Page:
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The Unsung Hero of French Cuisine

The Unsung Hero of French Cuisine

By Joseph Steele.

"I like butter. I like a lot of butter” – Anthony Bourdain.

There is a theatre behind French cuisine. The Chef takes the role of conductor, orchestrating each meticulous dish. The kitchen workings become a performance, a chaotically graceful expression of the culinary arts. Yet there is one unassuming star behind the arias of each meal: butter. The golden, unsung hero of French cuisine transforms simple ingredients into culinary masterpieces.

Food trends come and go faster than a jet-setting influencer’s sponsored Instagram posts, however, butter has remained a steadfast, irreplaceable cornerstone in all French kitchens.

Let’s take ourselves to a crowded Parisian bistrot where we see Chef wielding a knife with the precision of a surgeon. The dish? Sole meunière, served swimming in browned butter, capers and zesty lemon. It’s a flawless execution of French sensibility - simplicity matched with indulgence.

Each note of the dish is perfectly harmonised with the transformative fat. Without butter, it would be akin to staging a play with no lead actor. Without butter… let’s not think too hard on that. Simply put, the dish just would not be.

Butter in French cuisine is not a mere ingredient. It’s a philosophy. It’s the warm baguette slathered with enough butter to make cardiologists weep. It’s the impossibly flaky layers of the iconic croissant, it’s the golden coin of Café de Paris sitting atop your perfectly cooked steak. It’s the béarnaise, the Hollandaise, the beurre blanc – sauces so rich and luscious they cling to your taste buds and refuse to let go. It’s the heart and soul of French dining.

Look beyond butter’s perfunctory use as a flavour magnet. It is the workhorse of the kitchen (sorry Chef). From an emulsifier to stabiliser, from flavour enhancer to seasoning, it does it all. Heat it up and it releases a nutty, caramel-like aroma that rivals the most exquisite of French parfums.

Butter is a chameleon. It has the ability to bring flavours together in a silky, unctuous texture that no other fat can replicate. Margarine? Get out of here. Olive Oil? Nice try.

Butter is the Beyoncé of the culinary world – irreplaceable.

There are those who are willing to argue that butter’s reign in the modern world is coming to a close with so many alternatives available, all fitting in with today’s dietary trends. To them, I say "get a grip”. Butter is a culinary constant in an ever-changing world. It’s the little black dress of the kitchen. Always in style, always appropriate and always fabulous.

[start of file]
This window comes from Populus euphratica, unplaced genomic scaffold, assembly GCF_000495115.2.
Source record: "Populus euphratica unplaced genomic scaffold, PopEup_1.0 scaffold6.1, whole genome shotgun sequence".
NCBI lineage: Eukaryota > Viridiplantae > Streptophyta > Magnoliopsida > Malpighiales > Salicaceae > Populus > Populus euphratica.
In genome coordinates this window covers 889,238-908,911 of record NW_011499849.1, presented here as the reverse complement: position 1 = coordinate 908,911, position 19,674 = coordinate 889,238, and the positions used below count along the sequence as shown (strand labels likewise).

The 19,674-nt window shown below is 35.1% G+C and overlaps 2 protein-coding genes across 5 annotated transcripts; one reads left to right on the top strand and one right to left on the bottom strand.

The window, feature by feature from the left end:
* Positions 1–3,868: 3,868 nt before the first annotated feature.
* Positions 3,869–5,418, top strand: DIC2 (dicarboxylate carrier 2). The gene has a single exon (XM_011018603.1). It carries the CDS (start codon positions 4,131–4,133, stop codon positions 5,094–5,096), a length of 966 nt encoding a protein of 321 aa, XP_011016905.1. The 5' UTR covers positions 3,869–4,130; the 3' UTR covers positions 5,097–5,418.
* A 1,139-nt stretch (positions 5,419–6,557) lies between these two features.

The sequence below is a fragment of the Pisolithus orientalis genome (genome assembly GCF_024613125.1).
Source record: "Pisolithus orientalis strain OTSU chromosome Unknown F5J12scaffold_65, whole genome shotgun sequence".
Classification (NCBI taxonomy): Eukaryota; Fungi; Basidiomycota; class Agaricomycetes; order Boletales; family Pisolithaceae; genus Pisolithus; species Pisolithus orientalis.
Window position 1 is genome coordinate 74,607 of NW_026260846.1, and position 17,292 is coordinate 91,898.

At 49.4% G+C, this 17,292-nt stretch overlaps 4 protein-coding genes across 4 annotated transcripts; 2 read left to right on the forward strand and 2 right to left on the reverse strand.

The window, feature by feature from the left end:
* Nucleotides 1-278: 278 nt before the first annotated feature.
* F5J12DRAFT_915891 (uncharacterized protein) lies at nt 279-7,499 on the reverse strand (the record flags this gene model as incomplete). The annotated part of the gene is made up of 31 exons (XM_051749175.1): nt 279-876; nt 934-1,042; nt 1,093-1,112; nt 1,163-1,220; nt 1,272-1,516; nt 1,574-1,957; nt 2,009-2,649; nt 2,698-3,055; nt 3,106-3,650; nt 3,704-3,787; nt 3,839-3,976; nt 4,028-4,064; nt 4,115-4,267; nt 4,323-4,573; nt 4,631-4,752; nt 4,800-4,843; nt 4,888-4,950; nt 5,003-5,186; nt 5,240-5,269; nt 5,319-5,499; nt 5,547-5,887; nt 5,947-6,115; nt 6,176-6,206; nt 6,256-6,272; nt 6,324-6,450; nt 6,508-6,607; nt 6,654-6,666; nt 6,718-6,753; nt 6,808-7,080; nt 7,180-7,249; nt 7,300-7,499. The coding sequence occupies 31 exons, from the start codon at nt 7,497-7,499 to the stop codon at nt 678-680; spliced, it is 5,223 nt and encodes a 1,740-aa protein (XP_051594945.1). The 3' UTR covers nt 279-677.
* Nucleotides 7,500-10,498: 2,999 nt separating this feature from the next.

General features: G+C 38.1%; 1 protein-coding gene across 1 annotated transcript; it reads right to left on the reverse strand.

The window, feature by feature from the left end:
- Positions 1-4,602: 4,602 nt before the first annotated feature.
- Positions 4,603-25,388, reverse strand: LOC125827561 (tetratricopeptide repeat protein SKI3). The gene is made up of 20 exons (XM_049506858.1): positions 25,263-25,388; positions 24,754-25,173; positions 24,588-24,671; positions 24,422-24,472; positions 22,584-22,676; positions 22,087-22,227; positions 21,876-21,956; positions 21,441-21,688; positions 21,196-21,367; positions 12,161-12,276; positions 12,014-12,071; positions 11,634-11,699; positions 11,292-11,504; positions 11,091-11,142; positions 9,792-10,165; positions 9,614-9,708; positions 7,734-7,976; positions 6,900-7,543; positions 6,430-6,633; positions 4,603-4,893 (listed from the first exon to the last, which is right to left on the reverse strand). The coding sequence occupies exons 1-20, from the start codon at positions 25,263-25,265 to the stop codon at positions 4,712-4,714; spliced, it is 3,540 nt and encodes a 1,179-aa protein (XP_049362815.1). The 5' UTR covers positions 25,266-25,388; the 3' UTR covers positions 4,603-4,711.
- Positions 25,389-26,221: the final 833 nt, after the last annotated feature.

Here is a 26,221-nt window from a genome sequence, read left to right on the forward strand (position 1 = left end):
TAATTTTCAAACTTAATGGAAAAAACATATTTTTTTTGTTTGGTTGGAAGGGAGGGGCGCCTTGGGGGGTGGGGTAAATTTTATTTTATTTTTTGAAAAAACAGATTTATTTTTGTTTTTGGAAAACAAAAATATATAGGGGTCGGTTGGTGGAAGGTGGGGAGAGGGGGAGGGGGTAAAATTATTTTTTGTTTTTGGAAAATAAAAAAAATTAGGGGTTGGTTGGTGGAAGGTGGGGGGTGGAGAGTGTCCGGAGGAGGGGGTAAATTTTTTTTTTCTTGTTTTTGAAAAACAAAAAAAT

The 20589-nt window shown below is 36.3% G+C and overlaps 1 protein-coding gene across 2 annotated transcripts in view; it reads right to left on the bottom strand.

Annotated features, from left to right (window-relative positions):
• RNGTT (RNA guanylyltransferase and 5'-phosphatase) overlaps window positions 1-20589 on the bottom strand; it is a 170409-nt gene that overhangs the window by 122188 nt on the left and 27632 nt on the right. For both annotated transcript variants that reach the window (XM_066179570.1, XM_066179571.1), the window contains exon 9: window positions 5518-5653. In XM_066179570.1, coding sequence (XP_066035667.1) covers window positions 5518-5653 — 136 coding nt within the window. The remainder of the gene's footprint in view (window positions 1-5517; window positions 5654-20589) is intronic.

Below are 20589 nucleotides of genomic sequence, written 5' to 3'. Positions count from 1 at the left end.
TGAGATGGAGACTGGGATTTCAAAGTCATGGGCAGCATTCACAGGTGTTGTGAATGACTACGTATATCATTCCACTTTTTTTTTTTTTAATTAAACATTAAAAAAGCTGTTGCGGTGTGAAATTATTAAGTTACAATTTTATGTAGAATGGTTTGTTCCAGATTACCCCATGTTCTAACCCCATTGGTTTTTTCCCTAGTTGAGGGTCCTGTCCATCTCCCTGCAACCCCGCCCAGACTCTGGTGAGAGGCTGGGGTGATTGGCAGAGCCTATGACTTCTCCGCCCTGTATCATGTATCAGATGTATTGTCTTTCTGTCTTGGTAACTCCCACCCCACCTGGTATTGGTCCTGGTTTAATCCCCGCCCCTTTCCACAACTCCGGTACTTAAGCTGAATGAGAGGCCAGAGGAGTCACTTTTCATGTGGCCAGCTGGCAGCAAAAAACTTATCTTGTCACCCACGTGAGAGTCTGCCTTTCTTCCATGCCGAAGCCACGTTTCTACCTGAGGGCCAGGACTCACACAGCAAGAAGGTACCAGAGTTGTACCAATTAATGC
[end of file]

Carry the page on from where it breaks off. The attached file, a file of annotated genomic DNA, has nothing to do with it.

Julia Child in her kitchen, cheerfully insisting on 'two sticks of butter' in her recipes conjures up sentiments of a simpler time. Can you imagine her saying the same about coconut oil? I think not. Butter is tradition. Butter is authenticity. Butter is love.

We haven’t even broached the cultural significance of butter. In France it is more than a pantry staple – it’s a symbol of pride and heritage.

Normandy, with its lush pastures, produces some of the finest butter known to man. The AOC (the French equivalent to the DOP) ensures that this butter is crafted with the utmost care, preserving a centuries-old legacy. Each pat of butter tells a rich story of terroir and tradition.

Chef Paul Bocuse, dubbed ‘the Pope of gastronomy’, once mused "without butter, without eggs, there is no reason to come to France”. If the man with an award named after him, so prestigious in recognition that the crème de la crème of Chefs from around the world compete to hold a statue made in his likeness, sings the praises of butter. I listen.

Butter is to French cuisine, what the Eiffel Tower is to Paris. An enduring icon, a beloved fixture and an essential part of the cultural landscape. It’s the heart and soul of French cuisine. Take a moment to appreciate the humble ingredient that is butter.

Bon Appetit.
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